Release 2019 includes the following components:

  • PGFORTRAN™ native OpenMP and OpenACC Fortran 2003 compiler.
  • PGCC® native OpenMP and OpenACC ISO C11 and K&R C compiler.
  • PGC++® native OpenMP and OpenACC ISO C++17 compiler.
  • PGI Profiler® OpenACC, CUDA, OpenMP, and multi-thread graphical profiler.
  • PGI Debugger® MPI, OpenMP, and multi-thread graphical debugger.
  • Open MPI version 3.1.3 for 64-bit Linux including support for NVIDIA GPUDirect. Note that 64-bit linux86-64 MPI messages are limited to < 2 GB size each. As NVIDIA GPUDirect depends on InfiniBand support, Open MPI is also configured to use InfiniBand hardware if it is available on the system. InfiniBand support requires OFED 3.18 or later.
  • ScaLAPACK 2.0.2 linear algebra math library for distributed-memory systems for use with Open MPI, MPICH or MVAPICH, and the PGI compilers on 64-bit Linux and macOS for Intel 64 or AMD64 CPU-based installations.
  • Microsoft HPC Pack 2012 MS-MPI Redistributable Pack (version 4.1) for 64-bit development environments (Windows only).
  • BLAS and LAPACK library based on the customized OpenBLAS project source.
  • A UNIX-like shell environment for 64-bit Windows platforms.
  • FlexNet license utilities.
  • Documentation in man page format and online in both HTML and PDF formats.

2.3. Terms and Definitions

This document contains a number of terms and definitions with which you may or may not be familiar. If you encounter an unfamiliar term in these notes, please refer to the PGI online glossary.

These two terms are used throughout the documentation to reflect groups of processors:

Intel 64
64-bit Intel x86-64 CPUs including Intel Core processors, Intel Xeon Nehalem, Sandy Bridge, Ivy Bridge, Haswell, Broadwell and Skylake processors, and Intel Xeon Phi Knights Landing.
64-bit AMD™ x86-64 CPUs including Opteron and EPYC processors.

2.4. Supported Platforms

There are three platforms supported by the PGI compilers and tools for x86-64 processor-based systems.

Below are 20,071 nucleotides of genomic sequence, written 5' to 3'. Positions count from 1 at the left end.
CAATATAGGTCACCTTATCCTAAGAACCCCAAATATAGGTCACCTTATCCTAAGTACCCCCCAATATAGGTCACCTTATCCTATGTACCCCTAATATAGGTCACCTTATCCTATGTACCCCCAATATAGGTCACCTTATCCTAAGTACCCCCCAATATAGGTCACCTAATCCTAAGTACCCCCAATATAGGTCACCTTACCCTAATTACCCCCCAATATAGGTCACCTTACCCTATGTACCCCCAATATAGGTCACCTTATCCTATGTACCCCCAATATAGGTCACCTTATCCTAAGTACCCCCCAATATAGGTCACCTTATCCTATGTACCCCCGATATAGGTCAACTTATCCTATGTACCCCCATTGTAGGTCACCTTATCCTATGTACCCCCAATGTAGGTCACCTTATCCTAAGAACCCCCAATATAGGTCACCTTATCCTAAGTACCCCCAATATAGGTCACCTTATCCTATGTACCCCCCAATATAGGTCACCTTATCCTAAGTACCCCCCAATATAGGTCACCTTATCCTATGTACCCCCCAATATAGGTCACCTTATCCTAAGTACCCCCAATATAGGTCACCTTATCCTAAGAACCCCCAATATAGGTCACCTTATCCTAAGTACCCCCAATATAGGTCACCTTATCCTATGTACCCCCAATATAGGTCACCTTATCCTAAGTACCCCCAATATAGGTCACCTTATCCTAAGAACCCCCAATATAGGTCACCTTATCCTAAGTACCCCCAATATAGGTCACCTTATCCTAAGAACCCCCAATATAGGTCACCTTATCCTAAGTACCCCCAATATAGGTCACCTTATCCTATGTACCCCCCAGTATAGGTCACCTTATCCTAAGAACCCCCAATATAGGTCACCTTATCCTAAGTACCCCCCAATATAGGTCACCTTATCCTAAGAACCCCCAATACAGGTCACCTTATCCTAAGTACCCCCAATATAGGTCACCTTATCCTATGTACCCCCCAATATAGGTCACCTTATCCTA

• 64-bit Linux – supported on 64-bit Linux operating systems running on a 64-bit x86 compatible processor.
  • 64-bit macOS – supported on 64-bit Apple macOS operating systems running on a 64-bit Intel processor-based Macintosh computer.
  • 64-bit Windows – supported on 64-bit Microsoft Windows operating systems running on a 64-bit x86-compatible processor.

2.5. Supported Operating System Updates

This section describes updates and changes to PGI 2019 that are specific to Linux, macOS, and Windows.

2.5.1. Linux

  • CentOS 6.4 through 7.6
  • RHEL 6.4 through 7.6
  • Fedora 14 through 29
  • Ubuntu 14.04, 16.04, 17.10, 18.04, 18.10
  • openSUSE Leap 42.2 through openSUSE Leap 15.0
  • SLES 12 SP2 through SLES 15

2.5.2. Apple macOS

PGI 2019 for macOS supports most of the features of the version for Linux environments. Except where noted in these release notes or the user manuals, the PGI compilers and tools on macOS function identically to their Linux counterparts.

  • The compilers, debugger, and profiler are supported on macOS versions 10.10.5 (Yosemite) through 10.14 (Mojave).

2.5.3. Microsoft Windows

PGI products for Windows support most of the features of the PGI products for Linux environments. PGI products require that Visual Studio 2017, including the Windows 10 Software Development Kit (SDK), be installed prior to installing the compilers.

Note: PGI 18.7 is the last release for Windows that includes bundled Microsoft toolchain components. Subsequent releases require users to have the Microsoft toolchain components pre-installed on their systems.